Heavy-footed moa

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Heavy-footed moa
Temporal range: Late Pleistocene-Holocene
Pachyornis Fenton.jpg
P. elephantopus skeleton photographed by Roger Fenton
Scientific classification
Pachyornis elephantopus

(Owen, 1856)
Binomial name
Pachyornis elephantopus
(Owen, 1856) Lydekker 1891 non Cracraft 1976 [1][2]

The heavy-footed moa (Pachyornis elephantopus) is a species of moa from the family Dinornithidae. This moa was widespread only in the South Island of New Zealand, and its habitat was the lowlands (shrublands, dunelands, grasslands, and forests).[3] It was a ratite and a member of the order Struthioniformes. The Struthioniformes are flightless birds with a sternum without a keel. They also have a distinctive palate. The origin of these birds is becoming clearer as it is now believed that early ancestors of these birds were able to fly and flew to the southern areas in which they have been found.[3]

The heavy-footed moa was about 1.8 m (5.9 ft) tall, and weighed as much as 145 kg (320 lb).[4]


Pachyornis elephantopus skeleton, Naturhistorisches Museum Basel

The heavy-footed moa was discovered by W.B.D. Mantell at Awamoa, near Oamaru, and the bones were taken by him to England. Bones from multiple birds were used to make a full skeleton, which was then put in the British Museum. The name Dinornis elephantopus was given by Richard Owen.[4]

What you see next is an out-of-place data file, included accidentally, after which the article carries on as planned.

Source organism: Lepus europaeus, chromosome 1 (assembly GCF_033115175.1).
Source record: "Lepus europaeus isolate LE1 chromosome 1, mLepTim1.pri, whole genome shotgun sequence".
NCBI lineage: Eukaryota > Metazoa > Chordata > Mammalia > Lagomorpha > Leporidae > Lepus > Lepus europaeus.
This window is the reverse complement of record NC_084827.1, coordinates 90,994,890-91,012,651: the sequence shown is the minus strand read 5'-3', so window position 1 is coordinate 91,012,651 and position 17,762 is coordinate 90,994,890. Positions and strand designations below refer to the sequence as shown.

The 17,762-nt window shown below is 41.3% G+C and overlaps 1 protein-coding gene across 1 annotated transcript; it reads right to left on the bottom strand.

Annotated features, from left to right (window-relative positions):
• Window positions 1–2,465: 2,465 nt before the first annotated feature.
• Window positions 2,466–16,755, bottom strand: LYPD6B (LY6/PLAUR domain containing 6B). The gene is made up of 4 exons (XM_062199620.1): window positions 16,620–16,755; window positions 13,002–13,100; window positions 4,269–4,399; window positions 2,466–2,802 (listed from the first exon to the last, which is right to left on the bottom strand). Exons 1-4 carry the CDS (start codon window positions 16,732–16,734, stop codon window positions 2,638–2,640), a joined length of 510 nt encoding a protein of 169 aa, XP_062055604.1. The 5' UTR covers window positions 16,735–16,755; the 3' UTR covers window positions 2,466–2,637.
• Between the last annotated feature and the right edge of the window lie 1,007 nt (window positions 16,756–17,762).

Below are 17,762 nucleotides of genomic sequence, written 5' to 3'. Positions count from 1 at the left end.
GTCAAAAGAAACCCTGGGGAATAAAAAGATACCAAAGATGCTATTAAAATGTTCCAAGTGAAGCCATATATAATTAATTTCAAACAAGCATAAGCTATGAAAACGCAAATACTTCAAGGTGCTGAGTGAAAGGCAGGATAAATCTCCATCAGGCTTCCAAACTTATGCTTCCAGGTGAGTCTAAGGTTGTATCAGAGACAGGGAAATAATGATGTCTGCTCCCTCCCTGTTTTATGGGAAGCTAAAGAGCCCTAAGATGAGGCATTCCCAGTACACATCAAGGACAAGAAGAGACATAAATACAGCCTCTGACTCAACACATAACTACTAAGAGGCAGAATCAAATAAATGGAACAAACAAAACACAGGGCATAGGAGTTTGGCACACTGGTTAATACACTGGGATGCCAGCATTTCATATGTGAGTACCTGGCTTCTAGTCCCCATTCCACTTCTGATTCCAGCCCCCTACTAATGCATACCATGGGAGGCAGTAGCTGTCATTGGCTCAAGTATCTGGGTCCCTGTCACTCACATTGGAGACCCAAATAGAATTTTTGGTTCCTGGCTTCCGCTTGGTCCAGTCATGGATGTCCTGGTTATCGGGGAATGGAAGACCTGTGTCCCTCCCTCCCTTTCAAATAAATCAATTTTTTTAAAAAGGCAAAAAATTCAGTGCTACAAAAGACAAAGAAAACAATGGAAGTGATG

Distribution and habitat[edit]

The heavy-footed moa was found only in the South Island of New Zealand.[5][6] Their range covered much of the eastern side of the island, with a northern and southern variant of the species.[5][7]

They were a primarily lowland species, preferring dry and open habitats such as grasslands, shrublands and dry forests.[5] They were absent from sub-alpine and mountain habitats, where they were replaced by the crested moa (Pachyornis australis).[5]

During the Pleistocene-Holocene warming event, the retreat of glacial ice meant that the heavy-footed moa’s preferred habitat area increased, allowing their distribution across the island to increase as well.[7]

Ecology and diet[edit]

Due to its relative isolation before the Polynesian settlers arrived, New Zealand has a unique plant and animal community and had no native terrestrial mammals.[6][7] Moa filled the ecological niche of large herbivores, filled by mammals elsewhere, until the arrival of the Polynesian settlers and the associated mammalian invasion in the 13th Century.[7] The heavy-footed Moa is thought to have been less abundant than other moa species due to its less frequent representation in the fossil record.[5]

Restoration of Dinornis robustus and P. elephantopus